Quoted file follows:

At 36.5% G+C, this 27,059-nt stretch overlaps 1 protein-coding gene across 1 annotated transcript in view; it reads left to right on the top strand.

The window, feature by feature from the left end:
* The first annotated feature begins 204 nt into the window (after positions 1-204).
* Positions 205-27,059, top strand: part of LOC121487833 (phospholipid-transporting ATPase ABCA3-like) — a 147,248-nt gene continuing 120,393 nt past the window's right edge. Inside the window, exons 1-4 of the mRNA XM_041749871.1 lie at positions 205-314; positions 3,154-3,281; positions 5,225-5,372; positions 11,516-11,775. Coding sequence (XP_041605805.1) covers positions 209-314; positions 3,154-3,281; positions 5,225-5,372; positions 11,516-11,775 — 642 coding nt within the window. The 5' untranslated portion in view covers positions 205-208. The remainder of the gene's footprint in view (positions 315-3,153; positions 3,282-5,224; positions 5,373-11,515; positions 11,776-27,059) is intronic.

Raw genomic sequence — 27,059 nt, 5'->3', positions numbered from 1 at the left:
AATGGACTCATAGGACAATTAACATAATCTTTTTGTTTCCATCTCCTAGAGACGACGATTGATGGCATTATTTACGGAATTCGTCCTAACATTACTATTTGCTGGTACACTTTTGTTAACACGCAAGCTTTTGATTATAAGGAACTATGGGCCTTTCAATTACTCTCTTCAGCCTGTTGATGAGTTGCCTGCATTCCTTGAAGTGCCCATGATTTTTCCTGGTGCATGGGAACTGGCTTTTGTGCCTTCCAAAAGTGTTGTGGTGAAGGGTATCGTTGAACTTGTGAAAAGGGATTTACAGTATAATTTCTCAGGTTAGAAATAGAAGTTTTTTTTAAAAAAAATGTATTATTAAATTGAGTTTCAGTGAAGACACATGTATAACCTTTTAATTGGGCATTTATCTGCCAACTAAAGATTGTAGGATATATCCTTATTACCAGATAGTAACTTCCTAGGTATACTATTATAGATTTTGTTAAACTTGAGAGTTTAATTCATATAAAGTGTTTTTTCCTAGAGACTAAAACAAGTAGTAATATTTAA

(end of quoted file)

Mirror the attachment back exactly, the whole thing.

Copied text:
At 36.5% G+C, this 27,059-nt stretch overlaps 1 protein-coding gene across 1 annotated transcript in view; it reads left to right on the top strand.

The window, feature by feature from the left end:
* The first annotated feature begins 204 nt into the window (after positions 1-204).
* Positions 205-27,059, top strand: part of LOC121487833 (phospholipid-transporting ATPase ABCA3-like) — a 147,248-nt gene continuing 120,393 nt past the window's right edge. Inside the window, exons 1-4 of the mRNA XM_041749871.1 lie at positions 205-314; positions 3,154-3,281; positions 5,225-5,372; positions 11,516-11,775. Coding sequence (XP_041605805.1) covers positions 209-314; positions 3,154-3,281; positions 5,225-5,372; positions 11,516-11,775 — 642 coding nt within the window. The 5' untranslated portion in view covers positions 205-208. The remainder of the gene's footprint in view (positions 315-3,153; positions 3,282-5,224; positions 5,373-11,515; positions 11,776-27,059) is intronic.

Raw genomic sequence — 27,059 nt, 5'->3', positions numbered from 1 at the left:
AATGGACTCATAGGACAATTAACATAATCTTTTTGTTTCCATCTCCTAGAGACGACGATTGATGGCATTATTTACGGAATTCGTCCTAACATTACTATTTGCTGGTACACTTTTGTTAACACGCAAGCTTTTGATTATAAGGAACTATGGGCCTTTCAATTACTCTCTTCAGCCTGTTGATGAGTTGCCTGCATTCCTTGAAGTGCCCATGATTTTTCCTGGTGCATGGGAACTGGCTTTTGTGCCTTCCAAAAGTGTTGTGGTGAAGGGTATCGTTGAACTTGTGAAAAGGGATTTACAGTATAATTTCTCAGGTTAGAAATAGAAGTTTTTTTTAAAAAAAATGTATTATTAAATTGAGTTTCAGTGAAGACACATGTATAACCTTTTAATTGGGCATTTATCTGCCAACTAAAGATTGTAGGATATATCCTTATTACCAGATAGTAACTTCCTAGGTATACTATTATAGATTTTGTTAAACTTGAGAGTTTAATTCATATAAAGTGTTTTTTCCTAGAGACTAAAACAAGTAGTAATATTTAA